Nematic liquid crystals are perhaps one of the most classical and widely-used examples of soft matter, materials that combine directionality with fluidity and have special material directions, referred to as "nematic directors". Consequently, nematics have a direction-dependent response to external light, temperature, mechanical stress, electric fields etc., resulting in directional physical, optical and mechanical properties. In fact, nematics are the working material of choice for the multibillion-dollar liquid crystal display industry. Contemporary research in nematics has shifted from conventional displays to altogether new areas such as sensors, actuators, photonics and generally information-rich technologies. Scientifically, these advanced applications require a well-defined framework connecting fundamental physics to programmable materials science in fields such as biology and nanoscience and finally to commercial applications. Mathematics is the crucial link between physics and applications, which has been underexploited to date.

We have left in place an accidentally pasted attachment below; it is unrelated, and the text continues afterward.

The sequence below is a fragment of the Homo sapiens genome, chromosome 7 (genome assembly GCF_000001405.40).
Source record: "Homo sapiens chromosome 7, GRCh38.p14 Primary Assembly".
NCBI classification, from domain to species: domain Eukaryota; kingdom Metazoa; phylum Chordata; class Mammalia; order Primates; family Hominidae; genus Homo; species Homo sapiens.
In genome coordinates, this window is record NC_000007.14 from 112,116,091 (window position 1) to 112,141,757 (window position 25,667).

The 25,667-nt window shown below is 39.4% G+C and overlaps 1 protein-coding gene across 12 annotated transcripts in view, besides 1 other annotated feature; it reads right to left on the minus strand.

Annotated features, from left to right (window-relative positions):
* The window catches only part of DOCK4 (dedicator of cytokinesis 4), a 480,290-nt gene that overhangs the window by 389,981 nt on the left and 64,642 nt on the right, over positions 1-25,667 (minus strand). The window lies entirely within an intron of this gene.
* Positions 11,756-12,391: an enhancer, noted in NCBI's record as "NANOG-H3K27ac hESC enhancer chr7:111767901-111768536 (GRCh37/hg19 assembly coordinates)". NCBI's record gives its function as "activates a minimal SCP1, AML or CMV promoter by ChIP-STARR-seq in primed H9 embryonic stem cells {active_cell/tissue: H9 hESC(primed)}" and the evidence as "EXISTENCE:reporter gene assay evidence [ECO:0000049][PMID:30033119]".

In this project, we will study two-dimensional (2D) and three-dimensional (3D) nematic systems in terms of their complex solution landscapes, an umbrella term used to describe the plethora of admissible NLC configurations in different settings. We will model the experimentally observable nematic configurations, how to switch between different configurations, and crucially how to use geometrical properties to control and steer processes of importance. We will work with experimentalists to use the theory for the design and optimisation of 2D and 3D nematic systems and test their potential for different applications. This is an exciting project at the interface of mathematical modelling, analysis, and scientific computation in a broad interdisciplinary setting.